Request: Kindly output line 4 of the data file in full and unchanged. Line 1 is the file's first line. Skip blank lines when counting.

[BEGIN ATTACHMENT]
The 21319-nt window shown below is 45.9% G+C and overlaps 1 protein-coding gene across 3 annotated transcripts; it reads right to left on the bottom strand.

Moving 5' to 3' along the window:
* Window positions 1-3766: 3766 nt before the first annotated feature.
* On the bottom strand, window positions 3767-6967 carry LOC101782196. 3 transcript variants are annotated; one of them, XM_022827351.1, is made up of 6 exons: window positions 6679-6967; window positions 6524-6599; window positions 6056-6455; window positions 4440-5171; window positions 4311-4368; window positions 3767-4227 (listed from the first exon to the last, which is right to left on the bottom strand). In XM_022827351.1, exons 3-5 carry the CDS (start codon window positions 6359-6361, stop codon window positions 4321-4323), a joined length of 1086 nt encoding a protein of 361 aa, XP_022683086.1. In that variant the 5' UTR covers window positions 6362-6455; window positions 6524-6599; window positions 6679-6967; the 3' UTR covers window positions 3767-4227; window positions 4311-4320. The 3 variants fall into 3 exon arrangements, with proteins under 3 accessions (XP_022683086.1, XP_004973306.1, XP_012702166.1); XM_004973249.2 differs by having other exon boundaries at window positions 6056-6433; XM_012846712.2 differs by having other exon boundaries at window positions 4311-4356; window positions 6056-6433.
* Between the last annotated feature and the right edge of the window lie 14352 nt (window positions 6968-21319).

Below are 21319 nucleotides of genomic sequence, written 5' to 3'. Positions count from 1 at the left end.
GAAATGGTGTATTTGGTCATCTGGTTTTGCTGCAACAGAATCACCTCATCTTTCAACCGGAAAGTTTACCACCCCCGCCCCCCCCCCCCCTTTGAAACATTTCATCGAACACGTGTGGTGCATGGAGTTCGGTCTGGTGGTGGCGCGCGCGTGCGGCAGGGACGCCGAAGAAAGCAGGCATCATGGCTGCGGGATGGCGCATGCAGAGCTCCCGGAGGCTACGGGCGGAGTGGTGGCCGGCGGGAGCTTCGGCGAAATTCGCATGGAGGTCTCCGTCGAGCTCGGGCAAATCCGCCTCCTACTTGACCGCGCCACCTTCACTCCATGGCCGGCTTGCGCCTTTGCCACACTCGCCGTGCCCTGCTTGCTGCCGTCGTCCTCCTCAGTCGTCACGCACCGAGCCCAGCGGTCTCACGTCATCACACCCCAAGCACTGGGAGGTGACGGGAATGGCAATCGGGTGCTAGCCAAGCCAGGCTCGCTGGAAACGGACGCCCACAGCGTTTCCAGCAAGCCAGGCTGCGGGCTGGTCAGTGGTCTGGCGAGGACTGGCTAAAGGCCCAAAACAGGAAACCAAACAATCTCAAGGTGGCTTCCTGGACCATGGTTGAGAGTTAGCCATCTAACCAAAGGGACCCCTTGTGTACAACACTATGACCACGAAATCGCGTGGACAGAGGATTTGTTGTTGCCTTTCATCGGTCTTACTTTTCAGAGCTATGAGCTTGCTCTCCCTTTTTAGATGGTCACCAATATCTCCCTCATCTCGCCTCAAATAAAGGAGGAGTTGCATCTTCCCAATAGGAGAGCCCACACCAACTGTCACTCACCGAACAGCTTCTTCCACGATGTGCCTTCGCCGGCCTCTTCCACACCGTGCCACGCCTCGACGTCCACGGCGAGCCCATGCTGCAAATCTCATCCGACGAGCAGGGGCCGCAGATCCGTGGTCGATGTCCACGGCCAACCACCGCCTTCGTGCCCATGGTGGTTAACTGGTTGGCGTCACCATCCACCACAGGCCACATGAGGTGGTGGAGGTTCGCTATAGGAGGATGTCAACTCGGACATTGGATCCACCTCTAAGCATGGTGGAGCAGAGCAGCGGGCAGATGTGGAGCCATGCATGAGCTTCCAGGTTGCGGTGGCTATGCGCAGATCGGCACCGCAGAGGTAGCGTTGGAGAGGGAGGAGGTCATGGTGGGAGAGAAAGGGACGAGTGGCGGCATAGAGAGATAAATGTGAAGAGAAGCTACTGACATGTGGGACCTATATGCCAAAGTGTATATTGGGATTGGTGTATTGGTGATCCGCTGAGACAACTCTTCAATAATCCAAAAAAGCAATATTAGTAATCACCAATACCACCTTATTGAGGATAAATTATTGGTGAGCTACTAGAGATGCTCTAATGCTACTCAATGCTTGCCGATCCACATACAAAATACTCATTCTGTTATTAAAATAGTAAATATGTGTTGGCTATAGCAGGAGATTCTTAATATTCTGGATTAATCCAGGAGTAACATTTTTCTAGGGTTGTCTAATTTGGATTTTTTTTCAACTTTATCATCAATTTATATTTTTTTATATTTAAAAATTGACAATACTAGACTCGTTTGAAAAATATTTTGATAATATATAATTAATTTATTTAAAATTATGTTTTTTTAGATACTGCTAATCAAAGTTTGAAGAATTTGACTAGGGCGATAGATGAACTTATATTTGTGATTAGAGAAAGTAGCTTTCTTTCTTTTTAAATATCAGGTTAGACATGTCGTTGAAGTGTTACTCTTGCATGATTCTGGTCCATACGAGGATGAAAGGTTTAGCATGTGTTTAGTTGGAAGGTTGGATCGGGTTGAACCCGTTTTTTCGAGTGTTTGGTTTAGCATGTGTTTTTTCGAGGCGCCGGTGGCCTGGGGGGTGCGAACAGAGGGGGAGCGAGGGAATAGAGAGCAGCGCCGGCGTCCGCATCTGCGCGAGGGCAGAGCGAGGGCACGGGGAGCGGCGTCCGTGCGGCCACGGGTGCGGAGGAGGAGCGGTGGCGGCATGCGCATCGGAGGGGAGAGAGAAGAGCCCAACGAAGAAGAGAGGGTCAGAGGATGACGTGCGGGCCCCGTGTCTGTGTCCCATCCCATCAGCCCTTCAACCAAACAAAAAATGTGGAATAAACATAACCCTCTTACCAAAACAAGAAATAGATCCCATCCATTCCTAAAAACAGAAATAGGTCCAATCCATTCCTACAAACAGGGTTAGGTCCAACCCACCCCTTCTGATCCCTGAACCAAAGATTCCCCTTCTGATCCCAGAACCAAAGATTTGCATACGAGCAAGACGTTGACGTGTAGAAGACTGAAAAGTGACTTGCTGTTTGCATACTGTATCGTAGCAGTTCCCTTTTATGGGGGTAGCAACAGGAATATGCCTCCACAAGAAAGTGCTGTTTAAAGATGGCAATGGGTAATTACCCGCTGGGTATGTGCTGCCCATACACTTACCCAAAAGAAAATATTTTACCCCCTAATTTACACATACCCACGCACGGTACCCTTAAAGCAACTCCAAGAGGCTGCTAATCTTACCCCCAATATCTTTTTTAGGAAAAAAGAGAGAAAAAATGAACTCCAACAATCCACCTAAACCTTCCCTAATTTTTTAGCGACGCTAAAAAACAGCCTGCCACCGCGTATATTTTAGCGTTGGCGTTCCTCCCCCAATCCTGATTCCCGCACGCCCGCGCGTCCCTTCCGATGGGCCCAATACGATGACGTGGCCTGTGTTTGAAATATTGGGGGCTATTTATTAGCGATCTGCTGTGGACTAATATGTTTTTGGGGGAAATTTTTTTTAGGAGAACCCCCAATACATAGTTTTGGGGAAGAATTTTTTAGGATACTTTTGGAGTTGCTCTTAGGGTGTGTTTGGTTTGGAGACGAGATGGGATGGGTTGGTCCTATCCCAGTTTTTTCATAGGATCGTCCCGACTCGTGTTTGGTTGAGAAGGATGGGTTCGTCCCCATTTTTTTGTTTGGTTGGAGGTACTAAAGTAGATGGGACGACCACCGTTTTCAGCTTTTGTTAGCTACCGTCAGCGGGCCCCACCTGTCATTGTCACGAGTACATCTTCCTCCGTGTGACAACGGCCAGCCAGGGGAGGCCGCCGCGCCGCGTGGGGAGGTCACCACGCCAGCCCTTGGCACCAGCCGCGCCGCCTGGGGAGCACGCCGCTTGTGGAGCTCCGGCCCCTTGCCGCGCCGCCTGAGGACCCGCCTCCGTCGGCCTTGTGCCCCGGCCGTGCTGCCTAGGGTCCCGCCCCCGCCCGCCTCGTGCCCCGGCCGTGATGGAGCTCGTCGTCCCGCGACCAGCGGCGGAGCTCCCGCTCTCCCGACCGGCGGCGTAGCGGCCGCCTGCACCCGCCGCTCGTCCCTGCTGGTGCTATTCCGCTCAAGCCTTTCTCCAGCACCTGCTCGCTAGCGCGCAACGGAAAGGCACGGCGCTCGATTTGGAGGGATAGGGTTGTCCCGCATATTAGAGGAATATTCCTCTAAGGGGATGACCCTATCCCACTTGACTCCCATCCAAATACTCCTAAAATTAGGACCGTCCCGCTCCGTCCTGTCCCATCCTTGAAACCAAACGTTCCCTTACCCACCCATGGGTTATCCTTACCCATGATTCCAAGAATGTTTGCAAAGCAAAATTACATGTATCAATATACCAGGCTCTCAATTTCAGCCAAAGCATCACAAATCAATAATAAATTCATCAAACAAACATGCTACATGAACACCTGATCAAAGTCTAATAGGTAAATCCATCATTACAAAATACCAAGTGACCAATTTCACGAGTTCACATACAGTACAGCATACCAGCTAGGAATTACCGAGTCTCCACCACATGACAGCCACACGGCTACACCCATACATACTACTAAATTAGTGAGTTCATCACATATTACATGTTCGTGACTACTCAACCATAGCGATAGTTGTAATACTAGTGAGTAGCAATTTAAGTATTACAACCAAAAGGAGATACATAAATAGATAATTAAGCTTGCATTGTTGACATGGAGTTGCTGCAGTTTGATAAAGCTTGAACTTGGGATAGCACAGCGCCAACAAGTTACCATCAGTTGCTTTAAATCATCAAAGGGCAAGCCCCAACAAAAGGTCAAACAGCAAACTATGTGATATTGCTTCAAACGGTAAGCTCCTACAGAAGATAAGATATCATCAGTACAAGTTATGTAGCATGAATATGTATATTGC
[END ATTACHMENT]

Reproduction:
* On the bottom strand, window positions 3767-6967 carry LOC101782196. 3 transcript variants are annotated; one of them, XM_022827351.1, is made up of 6 exons: window positions 6679-6967; window positions 6524-6599; window positions 6056-6455; window positions 4440-5171; window positions 4311-4368; window positions 3767-4227 (listed from the first exon to the last, which is right to left on the bottom strand). In XM_022827351.1, exons 3-5 carry the CDS (start codon window positions 6359-6361, stop codon window positions 4321-4323), a joined length of 1086 nt encoding a protein of 361 aa, XP_022683086.1. In that variant the 5' UTR covers window positions 6362-6455; window positions 6524-6599; window positions 6679-6967; the 3' UTR covers window positions 3767-4227; window positions 4311-4320. The 3 variants fall into 3 exon arrangements, with proteins under 3 accessions (XP_022683086.1, XP_004973306.1, XP_012702166.1); XM_004973249.2 differs by having other exon boundaries at window positions 6056-6433; XM_012846712.2 differs by having other exon boundaries at window positions 4311-4356; window positions 6056-6433.